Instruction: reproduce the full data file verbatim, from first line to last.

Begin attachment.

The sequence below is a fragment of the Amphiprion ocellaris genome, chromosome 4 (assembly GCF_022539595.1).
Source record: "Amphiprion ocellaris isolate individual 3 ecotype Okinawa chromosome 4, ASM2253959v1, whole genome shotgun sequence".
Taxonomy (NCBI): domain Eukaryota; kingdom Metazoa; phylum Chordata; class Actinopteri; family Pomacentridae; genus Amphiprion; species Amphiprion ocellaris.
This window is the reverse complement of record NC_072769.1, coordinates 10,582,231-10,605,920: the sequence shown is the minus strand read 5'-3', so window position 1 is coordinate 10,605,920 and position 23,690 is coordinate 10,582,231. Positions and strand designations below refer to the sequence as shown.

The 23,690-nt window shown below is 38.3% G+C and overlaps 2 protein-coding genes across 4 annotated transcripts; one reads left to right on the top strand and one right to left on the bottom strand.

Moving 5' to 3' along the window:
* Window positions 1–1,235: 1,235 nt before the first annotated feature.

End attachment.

The sequence below is a fragment of the Amphiprion ocellaris genome, chromosome 4 (assembly GCF_022539595.1).
Source record: "Amphiprion ocellaris isolate individual 3 ecotype Okinawa chromosome 4, ASM2253959v1, whole genome shotgun sequence".
Taxonomy (NCBI): domain Eukaryota; kingdom Metazoa; phylum Chordata; class Actinopteri; family Pomacentridae; genus Amphiprion; species Amphiprion ocellaris.
This window is the reverse complement of record NC_072769.1, coordinates 10,582,231-10,605,920: the sequence shown is the minus strand read 5'-3', so window position 1 is coordinate 10,605,920 and position 23,690 is coordinate 10,582,231. Positions and strand designations below refer to the sequence as shown.

The 23,690-nt window shown below is 38.3% G+C and overlaps 2 protein-coding genes across 4 annotated transcripts; one reads left to right on the top strand and one right to left on the bottom strand.

Moving 5' to 3' along the window:
* Window positions 1–1,235: 1,235 nt before the first annotated feature.